Justice: All laws based in religion | Former Alabama Supreme Court Chief Justice Roy Moore said that Americans need to acknowledge the place that God has in the foundation of the country's laws and Constitution. (Quad City Times, Iowa)

Group petitioning school to replace pictures | A local pastor says he has significant backing from the community to petition Anna School District 37 to put back religious pictures a civil liberties group made it take down from the junior high's hallway. (The Southern, Ill.)

Jury decides price for Lyric | The city must pay $240,000 to the Lyric Theatre's last owners for taking the historic but decaying building, a Fayette County jury said yesterday. "It was never about the money," said Gayle Slaughter, president of God's Center Foundation. "There was never any doubt that our government doesn't operate in the best interests of the public, and this (trial) proves that." The non-profit dreamed of using the building to educate and nurture Christianity in young boys and girls, he said. (Lexington Herald Leader, Ky.)

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Intelligent Design trial:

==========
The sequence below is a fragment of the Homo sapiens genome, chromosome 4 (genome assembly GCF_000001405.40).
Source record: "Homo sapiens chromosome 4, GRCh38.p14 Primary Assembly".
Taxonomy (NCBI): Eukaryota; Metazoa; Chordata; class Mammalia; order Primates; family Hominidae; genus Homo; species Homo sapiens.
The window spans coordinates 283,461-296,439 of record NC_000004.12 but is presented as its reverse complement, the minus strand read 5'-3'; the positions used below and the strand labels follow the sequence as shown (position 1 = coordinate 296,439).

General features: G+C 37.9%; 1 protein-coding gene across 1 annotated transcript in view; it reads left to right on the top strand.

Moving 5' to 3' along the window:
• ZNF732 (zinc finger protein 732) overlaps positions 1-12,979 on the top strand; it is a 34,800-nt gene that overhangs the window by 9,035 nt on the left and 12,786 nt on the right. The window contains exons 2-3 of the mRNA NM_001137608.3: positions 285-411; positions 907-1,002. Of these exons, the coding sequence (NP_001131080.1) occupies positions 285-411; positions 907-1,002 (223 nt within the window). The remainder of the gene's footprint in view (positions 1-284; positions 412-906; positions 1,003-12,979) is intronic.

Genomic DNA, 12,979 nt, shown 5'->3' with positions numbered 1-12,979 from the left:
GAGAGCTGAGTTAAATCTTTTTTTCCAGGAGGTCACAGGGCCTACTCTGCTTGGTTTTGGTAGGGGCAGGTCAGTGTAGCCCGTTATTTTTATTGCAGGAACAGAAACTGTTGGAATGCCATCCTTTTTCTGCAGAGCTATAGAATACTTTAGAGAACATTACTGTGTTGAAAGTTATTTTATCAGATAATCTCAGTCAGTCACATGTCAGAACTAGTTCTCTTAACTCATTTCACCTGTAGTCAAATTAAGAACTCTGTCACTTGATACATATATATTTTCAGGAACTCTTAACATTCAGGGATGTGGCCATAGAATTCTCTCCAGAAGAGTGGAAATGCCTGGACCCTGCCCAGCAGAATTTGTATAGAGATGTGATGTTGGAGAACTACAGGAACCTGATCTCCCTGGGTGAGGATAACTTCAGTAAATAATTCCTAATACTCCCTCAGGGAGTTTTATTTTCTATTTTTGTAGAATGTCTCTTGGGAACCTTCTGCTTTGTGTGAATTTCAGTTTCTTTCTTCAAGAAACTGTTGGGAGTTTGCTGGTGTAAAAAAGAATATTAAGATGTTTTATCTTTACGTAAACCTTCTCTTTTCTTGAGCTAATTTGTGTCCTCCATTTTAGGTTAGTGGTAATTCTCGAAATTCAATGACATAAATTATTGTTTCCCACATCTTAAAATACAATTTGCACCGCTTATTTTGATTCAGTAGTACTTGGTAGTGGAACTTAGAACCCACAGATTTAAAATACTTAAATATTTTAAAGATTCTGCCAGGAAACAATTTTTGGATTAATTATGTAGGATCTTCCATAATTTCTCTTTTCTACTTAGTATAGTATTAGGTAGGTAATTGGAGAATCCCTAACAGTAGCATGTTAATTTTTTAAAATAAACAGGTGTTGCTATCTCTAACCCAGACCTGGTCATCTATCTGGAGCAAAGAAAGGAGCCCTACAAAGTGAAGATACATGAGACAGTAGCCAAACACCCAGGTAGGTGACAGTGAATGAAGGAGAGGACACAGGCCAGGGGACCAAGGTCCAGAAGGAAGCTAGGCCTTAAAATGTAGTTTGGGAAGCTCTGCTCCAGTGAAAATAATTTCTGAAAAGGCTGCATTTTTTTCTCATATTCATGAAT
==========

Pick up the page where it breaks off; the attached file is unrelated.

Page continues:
The evolving fight over Darwin | Need an expert to testify about evolution and natural selection? Brown University biology Prof. Kenneth Miller is the man. (Providence Journal)

Darwin goes to church | My congregation's evolutionary debate (Washington Post)

Religion drove board, witness says | Pennsylvania school district pushed 'intelligent design' over evolution because of members' beliefs, a former teacher testifies. (Los Angeles Times)

Science and Scripture | 'Intelligent design' theory definitely belongs in biology class -- as a history lesson in the evolution of thought. (Crispin Sartwell, Los Angeles Times)

Creating thinkers could be their best lesson plan | Members of the Kansas State Board of Education should concentrate their efforts on finding money to pay qualified teachers, not trying to guide the thinking of those in the classroom. (Editorial, Coffeyville Journal, Kan.)